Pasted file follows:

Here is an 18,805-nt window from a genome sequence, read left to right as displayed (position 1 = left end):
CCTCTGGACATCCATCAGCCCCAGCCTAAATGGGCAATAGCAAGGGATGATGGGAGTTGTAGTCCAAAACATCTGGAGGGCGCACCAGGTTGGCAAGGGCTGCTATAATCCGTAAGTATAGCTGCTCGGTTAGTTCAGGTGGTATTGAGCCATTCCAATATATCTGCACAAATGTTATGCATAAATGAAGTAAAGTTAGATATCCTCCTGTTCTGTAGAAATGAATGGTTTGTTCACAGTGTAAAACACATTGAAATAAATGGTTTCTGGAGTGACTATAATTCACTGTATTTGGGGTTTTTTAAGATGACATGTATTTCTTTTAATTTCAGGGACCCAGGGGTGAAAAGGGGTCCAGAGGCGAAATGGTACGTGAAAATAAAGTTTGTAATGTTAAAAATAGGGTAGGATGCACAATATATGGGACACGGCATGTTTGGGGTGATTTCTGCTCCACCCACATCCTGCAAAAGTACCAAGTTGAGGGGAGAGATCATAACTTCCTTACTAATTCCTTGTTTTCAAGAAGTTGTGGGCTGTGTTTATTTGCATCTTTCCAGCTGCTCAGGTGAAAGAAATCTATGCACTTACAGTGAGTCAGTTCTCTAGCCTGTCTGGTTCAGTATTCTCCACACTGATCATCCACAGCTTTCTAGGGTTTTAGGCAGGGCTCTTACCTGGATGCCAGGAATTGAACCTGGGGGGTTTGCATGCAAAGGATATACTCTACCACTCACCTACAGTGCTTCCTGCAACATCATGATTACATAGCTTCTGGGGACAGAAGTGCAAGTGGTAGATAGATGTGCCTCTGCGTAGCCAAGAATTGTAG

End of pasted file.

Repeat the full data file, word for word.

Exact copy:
Here is an 18,805-nt window from a genome sequence, read left to right as displayed (position 1 = left end):
CCTCTGGACATCCATCAGCCCCAGCCTAAATGGGCAATAGCAAGGGATGATGGGAGTTGTAGTCCAAAACATCTGGAGGGCGCACCAGGTTGGCAAGGGCTGCTATAATCCGTAAGTATAGCTGCTCGGTTAGTTCAGGTGGTATTGAGCCATTCCAATATATCTGCACAAATGTTATGCATAAATGAAGTAAAGTTAGATATCCTCCTGTTCTGTAGAAATGAATGGTTTGTTCACAGTGTAAAACACATTGAAATAAATGGTTTCTGGAGTGACTATAATTCACTGTATTTGGGGTTTTTTAAGATGACATGTATTTCTTTTAATTTCAGGGACCCAGGGGTGAAAAGGGGTCCAGAGGCGAAATGGTACGTGAAAATAAAGTTTGTAATGTTAAAAATAGGGTAGGATGCACAATATATGGGACACGGCATGTTTGGGGTGATTTCTGCTCCACCCACATCCTGCAAAAGTACCAAGTTGAGGGGAGAGATCATAACTTCCTTACTAATTCCTTGTTTTCAAGAAGTTGTGGGCTGTGTTTATTTGCATCTTTCCAGCTGCTCAGGTGAAAGAAATCTATGCACTTACAGTGAGTCAGTTCTCTAGCCTGTCTGGTTCAGTATTCTCCACACTGATCATCCACAGCTTTCTAGGGTTTTAGGCAGGGCTCTTACCTGGATGCCAGGAATTGAACCTGGGGGGTTTGCATGCAAAGGATATACTCTACCACTCACCTACAGTGCTTCCTGCAACATCATGATTACATAGCTTCTGGGGACAGAAGTGCAAGTGGTAGATAGATGTGCCTCTGCGTAGCCAAGAATTGTAG